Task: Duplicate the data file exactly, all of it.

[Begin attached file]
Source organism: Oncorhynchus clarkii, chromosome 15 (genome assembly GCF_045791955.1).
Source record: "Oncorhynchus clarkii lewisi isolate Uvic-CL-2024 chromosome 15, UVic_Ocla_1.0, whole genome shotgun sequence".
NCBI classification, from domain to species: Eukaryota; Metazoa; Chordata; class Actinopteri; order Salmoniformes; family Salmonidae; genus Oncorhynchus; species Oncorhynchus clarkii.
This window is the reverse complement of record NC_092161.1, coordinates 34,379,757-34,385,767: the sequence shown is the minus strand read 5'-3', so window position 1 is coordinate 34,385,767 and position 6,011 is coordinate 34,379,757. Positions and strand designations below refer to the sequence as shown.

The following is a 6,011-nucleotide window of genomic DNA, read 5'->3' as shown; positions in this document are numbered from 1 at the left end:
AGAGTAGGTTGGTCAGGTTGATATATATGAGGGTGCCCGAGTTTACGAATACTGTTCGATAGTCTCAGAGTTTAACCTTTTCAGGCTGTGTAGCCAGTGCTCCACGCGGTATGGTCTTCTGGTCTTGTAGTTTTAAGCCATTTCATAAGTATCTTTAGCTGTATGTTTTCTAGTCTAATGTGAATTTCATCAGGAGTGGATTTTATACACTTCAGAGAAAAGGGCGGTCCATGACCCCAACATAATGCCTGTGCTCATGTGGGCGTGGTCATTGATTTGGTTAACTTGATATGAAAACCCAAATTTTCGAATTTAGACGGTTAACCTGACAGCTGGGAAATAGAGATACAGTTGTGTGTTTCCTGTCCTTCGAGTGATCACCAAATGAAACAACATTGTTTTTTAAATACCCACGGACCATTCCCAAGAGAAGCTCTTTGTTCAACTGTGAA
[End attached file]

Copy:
Source organism: Oncorhynchus clarkii, chromosome 15 (genome assembly GCF_045791955.1).
Source record: "Oncorhynchus clarkii lewisi isolate Uvic-CL-2024 chromosome 15, UVic_Ocla_1.0, whole genome shotgun sequence".
NCBI classification, from domain to species: Eukaryota; Metazoa; Chordata; class Actinopteri; order Salmoniformes; family Salmonidae; genus Oncorhynchus; species Oncorhynchus clarkii.
This window is the reverse complement of record NC_092161.1, coordinates 34,379,757-34,385,767: the sequence shown is the minus strand read 5'-3', so window position 1 is coordinate 34,385,767 and position 6,011 is coordinate 34,379,757. Positions and strand designations below refer to the sequence as shown.

The following is a 6,011-nucleotide window of genomic DNA, read 5'->3' as shown; positions in this document are numbered from 1 at the left end:
AGAGTAGGTTGGTCAGGTTGATATATATGAGGGTGCCCGAGTTTACGAATACTGTTCGATAGTCTCAGAGTTTAACCTTTTCAGGCTGTGTAGCCAGTGCTCCACGCGGTATGGTCTTCTGGTCTTGTAGTTTTAAGCCATTTCATAAGTATCTTTAGCTGTATGTTTTCTAGTCTAATGTGAATTTCATCAGGAGTGGATTTTATACACTTCAGAGAAAAGGGCGGTCCATGACCCCAACATAATGCCTGTGCTCATGTGGGCGTGGTCATTGATTTGGTTAACTTGATATGAAAACCCAAATTTTCGAATTTAGACGGTTAACCTGACAGCTGGGAAATAGAGATACAGTTGTGTGTTTCCTGTCCTTCGAGTGATCACCAAATGAAACAACATTGTTTTTTAAATACCCACGGACCATTCCCAAGAGAAGCTCTTTGTTCAACTGTGAA